A lot has been said about the threat of violent crime on the US-Mexico border, despite the decline in many crime rates on the US side of the international line. But a real crime wave has been creeping along under the media radar screen and claiming victims-wage theft.
Compiled by the non-profit Paso del Norte Civil Rights Project (PCRP) and other labor advocates, a new report documents how wage thieves are robbing immigrant and other low-paid workers in El Paso and southern Dona Ana County, New Mexico.
“There’s no doubt it’s been increasing as an issue among low-wage immigrant workers in the last 5 to 7 years,” Chris Benoit, PCRP staff attorney in El Paso, told Frontera NorteSur.
In “El Paso’s Newest Crime Wave: A Wage Theft Epidemic in the Borderlands,” the stories of workers like Gabriela Barraza are interwoven with hard numbers on violations of federal minimum wage laws, overtime abuses and differences in wage earnings broken down by gender, immigration status and English language ability.
After working as an El Paso domestic employee in a private household, Barraza contacted the local Labor Justice Committee for help in recovering more than $1,000 in back wages she calculated her employer owed for work performed over the course of one year. Barraza joined in a lawsuit to recover her back pay and eventually reached a settlement with the bosses.
“I did work throughout the house and spent every week taking care of the employers’ children,” Barraza is quoted in the report. “I worked long weeks for little pay, but even after I realized how little my employers were paying me. I felt bad about complaining about the pay because I was so close to the child.”
Barraza’s dilemma was not an unusual one for many domestic workers employed in El Paso and across the US. In the border city, the toil of domestic workers from neighboring Ciudad Juarez has long been a cornerstone of the economic and social structure. According to Benoit, the local employment of domestic workers is even more prevalent than in other US urban centers where usually very affluent people stand out as employers of household help.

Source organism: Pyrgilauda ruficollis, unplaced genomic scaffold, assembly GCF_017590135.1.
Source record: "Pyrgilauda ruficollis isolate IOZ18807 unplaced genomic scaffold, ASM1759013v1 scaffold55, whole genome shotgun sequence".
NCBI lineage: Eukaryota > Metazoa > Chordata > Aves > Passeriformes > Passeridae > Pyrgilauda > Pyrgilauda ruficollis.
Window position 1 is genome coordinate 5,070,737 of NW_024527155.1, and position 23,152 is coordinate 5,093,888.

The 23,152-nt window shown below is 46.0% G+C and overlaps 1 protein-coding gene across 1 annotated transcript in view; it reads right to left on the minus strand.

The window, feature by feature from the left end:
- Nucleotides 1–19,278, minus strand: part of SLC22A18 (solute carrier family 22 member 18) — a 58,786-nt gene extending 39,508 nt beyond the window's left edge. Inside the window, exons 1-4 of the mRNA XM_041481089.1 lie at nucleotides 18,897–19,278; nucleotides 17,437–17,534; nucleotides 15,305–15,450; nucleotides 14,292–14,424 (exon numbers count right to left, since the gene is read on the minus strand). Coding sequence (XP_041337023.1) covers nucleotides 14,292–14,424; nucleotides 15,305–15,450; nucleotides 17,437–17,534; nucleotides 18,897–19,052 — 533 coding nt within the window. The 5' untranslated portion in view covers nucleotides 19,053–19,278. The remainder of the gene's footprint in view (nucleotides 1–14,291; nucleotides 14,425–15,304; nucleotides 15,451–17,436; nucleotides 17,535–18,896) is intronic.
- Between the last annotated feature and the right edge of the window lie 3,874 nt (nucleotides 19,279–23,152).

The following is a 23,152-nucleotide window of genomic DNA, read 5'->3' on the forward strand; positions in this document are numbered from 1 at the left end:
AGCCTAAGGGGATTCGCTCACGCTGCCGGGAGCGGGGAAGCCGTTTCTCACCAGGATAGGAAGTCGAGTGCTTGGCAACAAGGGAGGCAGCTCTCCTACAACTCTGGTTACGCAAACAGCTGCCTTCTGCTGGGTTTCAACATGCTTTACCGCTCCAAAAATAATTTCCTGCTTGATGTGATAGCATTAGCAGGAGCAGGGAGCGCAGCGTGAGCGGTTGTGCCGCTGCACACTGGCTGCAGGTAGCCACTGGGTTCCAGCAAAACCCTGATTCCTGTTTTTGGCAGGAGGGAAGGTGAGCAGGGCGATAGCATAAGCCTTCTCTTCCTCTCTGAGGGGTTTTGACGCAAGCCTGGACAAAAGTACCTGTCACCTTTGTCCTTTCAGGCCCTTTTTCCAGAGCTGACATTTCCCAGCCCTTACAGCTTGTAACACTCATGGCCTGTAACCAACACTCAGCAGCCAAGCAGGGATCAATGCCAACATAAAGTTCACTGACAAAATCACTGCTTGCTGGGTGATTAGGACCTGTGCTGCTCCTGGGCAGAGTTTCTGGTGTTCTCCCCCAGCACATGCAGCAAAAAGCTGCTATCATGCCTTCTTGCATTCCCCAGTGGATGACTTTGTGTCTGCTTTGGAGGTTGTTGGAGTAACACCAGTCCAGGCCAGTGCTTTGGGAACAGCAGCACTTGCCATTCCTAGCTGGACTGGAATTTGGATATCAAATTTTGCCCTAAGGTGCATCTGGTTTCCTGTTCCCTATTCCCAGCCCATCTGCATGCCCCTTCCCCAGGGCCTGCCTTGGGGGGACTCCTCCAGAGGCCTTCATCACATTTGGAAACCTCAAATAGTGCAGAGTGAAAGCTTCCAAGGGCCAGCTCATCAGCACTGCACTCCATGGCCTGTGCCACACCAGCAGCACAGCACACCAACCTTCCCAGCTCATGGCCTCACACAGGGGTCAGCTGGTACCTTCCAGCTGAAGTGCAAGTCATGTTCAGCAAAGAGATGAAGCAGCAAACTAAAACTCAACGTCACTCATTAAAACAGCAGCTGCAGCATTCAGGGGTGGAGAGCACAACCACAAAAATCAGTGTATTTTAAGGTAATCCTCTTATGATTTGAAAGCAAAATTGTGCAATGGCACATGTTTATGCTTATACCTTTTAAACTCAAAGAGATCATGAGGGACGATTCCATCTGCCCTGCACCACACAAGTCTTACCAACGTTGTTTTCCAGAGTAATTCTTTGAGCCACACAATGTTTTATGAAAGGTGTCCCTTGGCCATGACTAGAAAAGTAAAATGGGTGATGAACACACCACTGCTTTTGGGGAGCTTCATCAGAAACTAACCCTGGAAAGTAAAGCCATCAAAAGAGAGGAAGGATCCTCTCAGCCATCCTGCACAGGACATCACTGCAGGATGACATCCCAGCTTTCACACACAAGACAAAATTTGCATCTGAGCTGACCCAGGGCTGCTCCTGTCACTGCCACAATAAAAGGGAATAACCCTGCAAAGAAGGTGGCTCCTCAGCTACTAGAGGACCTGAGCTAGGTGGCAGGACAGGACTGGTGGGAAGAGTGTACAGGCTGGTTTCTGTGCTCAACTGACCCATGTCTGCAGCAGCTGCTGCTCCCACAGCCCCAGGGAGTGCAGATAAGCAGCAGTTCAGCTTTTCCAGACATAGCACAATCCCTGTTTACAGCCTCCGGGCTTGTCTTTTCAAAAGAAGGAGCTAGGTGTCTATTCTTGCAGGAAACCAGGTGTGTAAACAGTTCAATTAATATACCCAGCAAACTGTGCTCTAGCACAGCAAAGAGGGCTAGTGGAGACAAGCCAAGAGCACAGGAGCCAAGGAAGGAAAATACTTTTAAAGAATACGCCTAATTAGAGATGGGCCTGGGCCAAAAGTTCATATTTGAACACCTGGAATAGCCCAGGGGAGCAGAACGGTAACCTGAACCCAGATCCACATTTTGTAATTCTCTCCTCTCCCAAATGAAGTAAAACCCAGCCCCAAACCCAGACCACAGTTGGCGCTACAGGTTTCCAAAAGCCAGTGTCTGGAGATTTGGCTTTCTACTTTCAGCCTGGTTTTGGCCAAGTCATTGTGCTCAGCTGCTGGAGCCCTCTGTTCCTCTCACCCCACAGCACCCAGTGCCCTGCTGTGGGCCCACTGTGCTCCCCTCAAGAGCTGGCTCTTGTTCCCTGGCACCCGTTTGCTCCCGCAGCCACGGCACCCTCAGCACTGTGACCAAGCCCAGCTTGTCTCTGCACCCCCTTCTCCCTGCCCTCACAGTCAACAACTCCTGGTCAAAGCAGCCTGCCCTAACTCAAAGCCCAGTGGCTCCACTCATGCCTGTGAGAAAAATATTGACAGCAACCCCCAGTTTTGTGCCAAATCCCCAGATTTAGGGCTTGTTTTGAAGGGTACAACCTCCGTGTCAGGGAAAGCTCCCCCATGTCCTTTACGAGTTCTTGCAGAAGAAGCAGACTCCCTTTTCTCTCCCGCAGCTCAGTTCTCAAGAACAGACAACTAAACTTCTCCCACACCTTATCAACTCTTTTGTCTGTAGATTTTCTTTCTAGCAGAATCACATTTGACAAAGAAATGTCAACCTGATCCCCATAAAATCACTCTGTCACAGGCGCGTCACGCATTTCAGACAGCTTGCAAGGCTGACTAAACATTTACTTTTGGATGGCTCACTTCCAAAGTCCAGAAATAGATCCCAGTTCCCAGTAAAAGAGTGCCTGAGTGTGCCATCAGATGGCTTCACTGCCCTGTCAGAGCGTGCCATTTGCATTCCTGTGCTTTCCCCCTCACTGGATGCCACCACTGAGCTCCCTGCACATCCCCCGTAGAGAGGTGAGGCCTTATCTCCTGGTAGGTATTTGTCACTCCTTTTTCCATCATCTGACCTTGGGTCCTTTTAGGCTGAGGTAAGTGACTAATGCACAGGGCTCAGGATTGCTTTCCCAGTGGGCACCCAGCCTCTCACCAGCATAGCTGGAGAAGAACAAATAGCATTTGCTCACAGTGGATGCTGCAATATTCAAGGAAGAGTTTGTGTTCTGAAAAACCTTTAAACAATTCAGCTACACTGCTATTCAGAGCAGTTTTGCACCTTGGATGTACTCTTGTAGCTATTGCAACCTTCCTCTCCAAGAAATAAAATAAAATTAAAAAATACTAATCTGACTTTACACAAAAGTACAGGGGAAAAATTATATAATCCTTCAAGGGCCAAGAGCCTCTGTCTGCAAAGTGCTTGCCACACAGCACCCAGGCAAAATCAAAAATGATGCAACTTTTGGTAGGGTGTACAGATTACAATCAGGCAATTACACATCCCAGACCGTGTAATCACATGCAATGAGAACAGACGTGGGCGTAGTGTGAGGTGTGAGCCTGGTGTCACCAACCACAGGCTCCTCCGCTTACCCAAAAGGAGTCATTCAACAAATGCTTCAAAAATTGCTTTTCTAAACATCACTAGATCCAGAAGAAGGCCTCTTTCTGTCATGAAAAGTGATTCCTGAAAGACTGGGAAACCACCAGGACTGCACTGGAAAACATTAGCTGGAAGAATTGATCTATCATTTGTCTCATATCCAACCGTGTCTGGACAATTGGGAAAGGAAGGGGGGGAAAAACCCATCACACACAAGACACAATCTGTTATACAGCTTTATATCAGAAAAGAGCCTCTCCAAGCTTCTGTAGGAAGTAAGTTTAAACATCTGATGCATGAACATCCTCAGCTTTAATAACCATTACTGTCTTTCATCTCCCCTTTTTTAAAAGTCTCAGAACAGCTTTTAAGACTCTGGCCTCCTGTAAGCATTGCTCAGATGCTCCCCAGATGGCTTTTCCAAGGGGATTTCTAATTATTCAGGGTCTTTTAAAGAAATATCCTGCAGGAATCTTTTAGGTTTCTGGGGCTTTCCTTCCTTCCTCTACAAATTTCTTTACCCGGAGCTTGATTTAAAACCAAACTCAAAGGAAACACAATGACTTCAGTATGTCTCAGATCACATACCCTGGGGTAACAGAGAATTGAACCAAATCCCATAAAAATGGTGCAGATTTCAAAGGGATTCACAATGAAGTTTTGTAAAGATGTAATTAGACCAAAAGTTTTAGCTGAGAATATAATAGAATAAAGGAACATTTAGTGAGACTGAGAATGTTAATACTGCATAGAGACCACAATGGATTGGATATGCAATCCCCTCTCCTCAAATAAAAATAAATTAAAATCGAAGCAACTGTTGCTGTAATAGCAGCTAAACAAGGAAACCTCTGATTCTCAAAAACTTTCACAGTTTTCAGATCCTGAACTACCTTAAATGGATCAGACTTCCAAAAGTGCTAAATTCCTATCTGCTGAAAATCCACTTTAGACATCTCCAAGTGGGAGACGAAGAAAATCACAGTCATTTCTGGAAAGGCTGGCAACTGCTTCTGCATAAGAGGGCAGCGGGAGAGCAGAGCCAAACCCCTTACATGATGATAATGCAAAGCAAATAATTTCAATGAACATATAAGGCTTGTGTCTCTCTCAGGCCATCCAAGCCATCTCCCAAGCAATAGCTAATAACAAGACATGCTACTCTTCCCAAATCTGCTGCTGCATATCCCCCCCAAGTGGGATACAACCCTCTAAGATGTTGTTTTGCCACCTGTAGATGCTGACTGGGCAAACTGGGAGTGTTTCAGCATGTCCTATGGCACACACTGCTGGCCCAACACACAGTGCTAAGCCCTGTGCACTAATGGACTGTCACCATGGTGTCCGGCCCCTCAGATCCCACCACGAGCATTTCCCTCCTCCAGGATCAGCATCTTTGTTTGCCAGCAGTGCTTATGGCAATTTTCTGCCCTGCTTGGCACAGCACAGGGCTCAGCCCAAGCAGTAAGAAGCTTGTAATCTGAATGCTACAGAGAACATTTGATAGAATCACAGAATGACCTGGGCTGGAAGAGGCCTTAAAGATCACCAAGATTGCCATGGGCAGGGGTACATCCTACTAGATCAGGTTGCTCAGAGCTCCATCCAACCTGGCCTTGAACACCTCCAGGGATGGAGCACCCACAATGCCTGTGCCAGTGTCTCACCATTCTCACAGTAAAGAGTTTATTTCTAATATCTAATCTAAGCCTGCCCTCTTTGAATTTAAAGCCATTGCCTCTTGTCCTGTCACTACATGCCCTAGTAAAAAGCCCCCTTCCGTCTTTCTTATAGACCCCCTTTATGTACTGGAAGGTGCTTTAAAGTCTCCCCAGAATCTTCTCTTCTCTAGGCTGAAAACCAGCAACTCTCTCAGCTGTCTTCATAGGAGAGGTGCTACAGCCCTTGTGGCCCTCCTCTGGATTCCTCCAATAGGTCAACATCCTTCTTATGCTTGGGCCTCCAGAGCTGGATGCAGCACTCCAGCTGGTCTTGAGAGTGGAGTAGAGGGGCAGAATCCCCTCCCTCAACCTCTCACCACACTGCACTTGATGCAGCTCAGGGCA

“We’ve gone up against people who’ve had very little money,” Benoit said of the class background of domestic worker employers. “That’s pretty unique to this area.”
El Paso’s domestic workers experience many of the same working conditions as millions of household helpers across the US and around the globe. Last month, the United Nation’s International Labor Organization (ILO) adopted the Convention Concerning Decent Work for Domestic Workers, a set of standards that upholds labor rights and defends minimum wage, overtime and rest period guarantees.
“Bringing the domestic workers into the fold of our values is a strong move, for them and for all workers who aspire to decent work, but it also has strong implications for migration and of course for gender equality,” said Juan Somavia, the ILO’s general director in a statement.
But as the El Paso report portrays, domestic workers are far from alone in being deprived of their just pay and fair treatment. To document the rip-off, members of the Border Network for Human Rights, Labor Justice Committee and the PCRP fanned out across south El Paso, El Paso County and Sunland Park, New Mexico. From June 2010 to March 2011, they interviewed 253 workers who were identified as laboring in low-paying businesses.
The survey revealed that 20 percent of the interviewees had received below the $7.25 per hour federal minimum wage, with women bearing “the brunt of minimum wage violations” at a rate nearly double that of men. Almost half the El Paso female domestic workers interviewed reported receiving less than the minimum wage.
Of the workers interviewed, 93 percent were Latino and nearly 30 percent had less than 10 years residing in the US. Gender was evenly split, with most workers between 36 and 64 years of age. Close to 60 percent of the survey participants worked in construction or in the domestic help business.